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Indie Games Spotlight – Fall Festivities

As we move into the fall season, we’re highlighting five standout games including Witcheye, Drake Hollow, and Nasar: Son of Man.

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Indie Games Spotlight is Goomba Stomp’s biweekly column where we highlight some of the most exciting new and upcoming independent games. Between a packed August and a strong indie presence at Gamescom 2020, there’s been a virtual deluge of indie news to keep up with. This week we’re spotlighting a mix of recent releases and highlights from this year’s digital show. No matter your tastes there’s sure to be something here for you.

Indie Games Spotlight; Witcheye

Embrace Your Third Witcheye

Nothing screams fall quite like a good witch game. Courtesy of Moon Kid and Devolver Digital, Witcheye has joined Manifold Garden, Inmost, Takeshi & Hiroshi and others in the recent Apple Arcade migration to Switch. After a knight rather rudely steals her potion ingredients and jewels, it’s up to the titular witch to transform into a single eye and quickly follow his trail to retrieve everything he’s taken. It’s a simple premise, but it works fairly well as motivation for a simple side-scrolling adventure.

As an eye, players move in a straight line and can change directions on the fly via the control stick or touch screen. Stopping is also possible, but it’s an input. This means that players are hurtling towards enemies, walls, and hazards at any given time and must carefully adjust directions on the fly to find the hidden gems (and sometimes special collectibles) in every stage. Its mobile design philosophy means that each level is bite-sized and perfect to pick up and play via the Switch’s handheld mode.

With over 50 levels to explore, a genuinely great soundtrack, and several unlockable difficulties (along with speedrun and boss rush modes),Witcheye might be one of the best values on the eShop since Kamiko in 2017. It’s out now on Switch, Steam, and mobile.

Fallen Angel

The Fallen Angel Rises Again

Potential. More than any other word, it was “potential” that constantly came to mind as I played through the preview build of Fallen Angel. Throughout the first hour of this side-scrolling action-RPG it was clear just how solid the foundation Matrioshka Games has built is. The art and locations are distinct and varied, the moment-to-moment combat feels tight and rewarding, and there’s enough enemy variety to keep encounters from being mindless. However, despite the compelling premise of playing as Lucifer fighting his way back through heaven, Fallen Angel isn’t quite there yet.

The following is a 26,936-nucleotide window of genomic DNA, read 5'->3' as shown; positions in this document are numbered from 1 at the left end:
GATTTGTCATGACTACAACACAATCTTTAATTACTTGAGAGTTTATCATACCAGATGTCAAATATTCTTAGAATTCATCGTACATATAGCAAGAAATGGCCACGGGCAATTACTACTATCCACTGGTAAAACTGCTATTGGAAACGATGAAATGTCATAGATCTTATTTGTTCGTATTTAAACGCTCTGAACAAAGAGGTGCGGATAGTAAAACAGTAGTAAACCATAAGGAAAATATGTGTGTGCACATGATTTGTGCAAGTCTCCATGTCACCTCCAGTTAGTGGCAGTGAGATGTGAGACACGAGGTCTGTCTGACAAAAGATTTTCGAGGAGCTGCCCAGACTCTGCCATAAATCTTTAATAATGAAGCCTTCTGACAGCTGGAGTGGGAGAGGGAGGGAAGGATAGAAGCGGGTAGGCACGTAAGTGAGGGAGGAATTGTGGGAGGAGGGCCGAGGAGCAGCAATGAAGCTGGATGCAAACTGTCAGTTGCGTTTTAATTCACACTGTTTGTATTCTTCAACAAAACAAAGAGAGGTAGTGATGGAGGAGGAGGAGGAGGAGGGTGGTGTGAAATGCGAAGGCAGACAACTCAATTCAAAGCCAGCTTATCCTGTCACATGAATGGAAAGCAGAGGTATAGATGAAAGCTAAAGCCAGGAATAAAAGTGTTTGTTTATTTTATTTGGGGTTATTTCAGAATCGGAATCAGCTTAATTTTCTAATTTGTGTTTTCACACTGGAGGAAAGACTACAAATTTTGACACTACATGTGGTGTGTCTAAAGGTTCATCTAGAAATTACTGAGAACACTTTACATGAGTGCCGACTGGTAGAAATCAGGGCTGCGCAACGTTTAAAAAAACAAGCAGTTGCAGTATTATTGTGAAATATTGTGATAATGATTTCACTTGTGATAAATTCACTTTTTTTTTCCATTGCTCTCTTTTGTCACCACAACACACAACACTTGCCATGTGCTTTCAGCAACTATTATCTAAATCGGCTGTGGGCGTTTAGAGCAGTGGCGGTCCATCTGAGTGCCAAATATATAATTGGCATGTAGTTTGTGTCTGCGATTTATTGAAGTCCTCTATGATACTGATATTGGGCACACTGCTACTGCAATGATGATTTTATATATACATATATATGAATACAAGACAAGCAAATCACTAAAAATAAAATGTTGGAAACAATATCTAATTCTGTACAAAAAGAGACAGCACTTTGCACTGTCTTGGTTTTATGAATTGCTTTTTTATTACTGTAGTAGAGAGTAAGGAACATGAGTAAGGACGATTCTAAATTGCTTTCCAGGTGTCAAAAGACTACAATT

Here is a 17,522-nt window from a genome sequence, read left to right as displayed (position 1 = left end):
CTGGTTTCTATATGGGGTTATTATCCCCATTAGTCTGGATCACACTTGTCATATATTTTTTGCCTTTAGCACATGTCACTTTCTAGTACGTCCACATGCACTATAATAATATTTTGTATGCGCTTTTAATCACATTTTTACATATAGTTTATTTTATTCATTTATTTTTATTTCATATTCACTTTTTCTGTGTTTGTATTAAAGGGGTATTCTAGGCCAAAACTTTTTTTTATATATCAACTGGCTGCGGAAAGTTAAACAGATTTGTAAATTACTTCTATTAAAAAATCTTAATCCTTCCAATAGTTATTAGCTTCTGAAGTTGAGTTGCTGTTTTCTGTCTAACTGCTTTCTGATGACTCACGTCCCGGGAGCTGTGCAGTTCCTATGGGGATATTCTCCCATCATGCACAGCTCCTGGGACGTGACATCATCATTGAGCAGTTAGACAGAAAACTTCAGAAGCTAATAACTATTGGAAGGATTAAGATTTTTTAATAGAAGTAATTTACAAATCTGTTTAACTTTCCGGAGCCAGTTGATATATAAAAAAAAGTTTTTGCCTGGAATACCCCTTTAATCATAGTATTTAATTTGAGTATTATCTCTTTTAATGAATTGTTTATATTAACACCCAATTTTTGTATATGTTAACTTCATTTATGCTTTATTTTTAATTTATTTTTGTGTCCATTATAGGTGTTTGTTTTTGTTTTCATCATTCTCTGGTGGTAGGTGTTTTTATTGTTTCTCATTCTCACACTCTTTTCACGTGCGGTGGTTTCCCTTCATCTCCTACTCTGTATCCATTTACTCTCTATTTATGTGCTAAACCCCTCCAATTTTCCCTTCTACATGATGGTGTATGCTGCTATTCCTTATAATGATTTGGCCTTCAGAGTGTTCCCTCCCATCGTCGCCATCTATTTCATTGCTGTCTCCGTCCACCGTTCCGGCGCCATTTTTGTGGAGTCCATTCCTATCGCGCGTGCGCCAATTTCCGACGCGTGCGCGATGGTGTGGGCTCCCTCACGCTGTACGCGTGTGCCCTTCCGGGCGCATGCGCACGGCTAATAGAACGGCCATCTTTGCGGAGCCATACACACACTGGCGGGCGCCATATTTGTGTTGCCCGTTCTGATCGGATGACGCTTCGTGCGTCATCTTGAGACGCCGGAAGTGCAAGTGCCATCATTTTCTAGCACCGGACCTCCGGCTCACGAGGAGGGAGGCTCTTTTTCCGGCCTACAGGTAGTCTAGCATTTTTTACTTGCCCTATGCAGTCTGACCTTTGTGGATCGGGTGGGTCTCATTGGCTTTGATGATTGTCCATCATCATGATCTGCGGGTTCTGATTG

For as fun as the core slicing and shooting mechanics of combat are, the enemies themselves feel like they were just dropped on the map without any thought or organization. Whereas most games place enemies deliberately to create balance and a sense of progression (i.e. having to defeat a group of four before the next area becomes accessible), here foes are just scattershot without any barriers impeding progress or encouraging interaction. Combat is fun enough to warrant doing regardless, but being able to run past everything and progress through areas in seconds somewhat cheapened the overall experience.

With plenty of unlockable upgrades to equip and areas to visit, combat that both looks and plays great, and even partial voice acting, Fallen Angel has a strong basis upon which to build. As long as the enemy and player progression are tightened up a bit and some serious bugs are ironed out, it should be worth keeping an eye on when it releases on Steam October 22nd.

Indie Games Spotlight; Drake Hollow

Defend Your Colony in Drake Hollow

Colony simulators are one of the less approachable genres of gaming. The concept is exciting: customize structures, care for a population, and shape how a mini society runs to your liking. However, these ideas can often get bogged down by heavy-handed systems and unfriendly interfaces. Drake Hollow has its fair share of systems, but its console-first design (it’s out now on Xbox One with a PC version on the way) means that the user interface and interactions have been significantly streamlined compared to something like, say, Surviving Mars.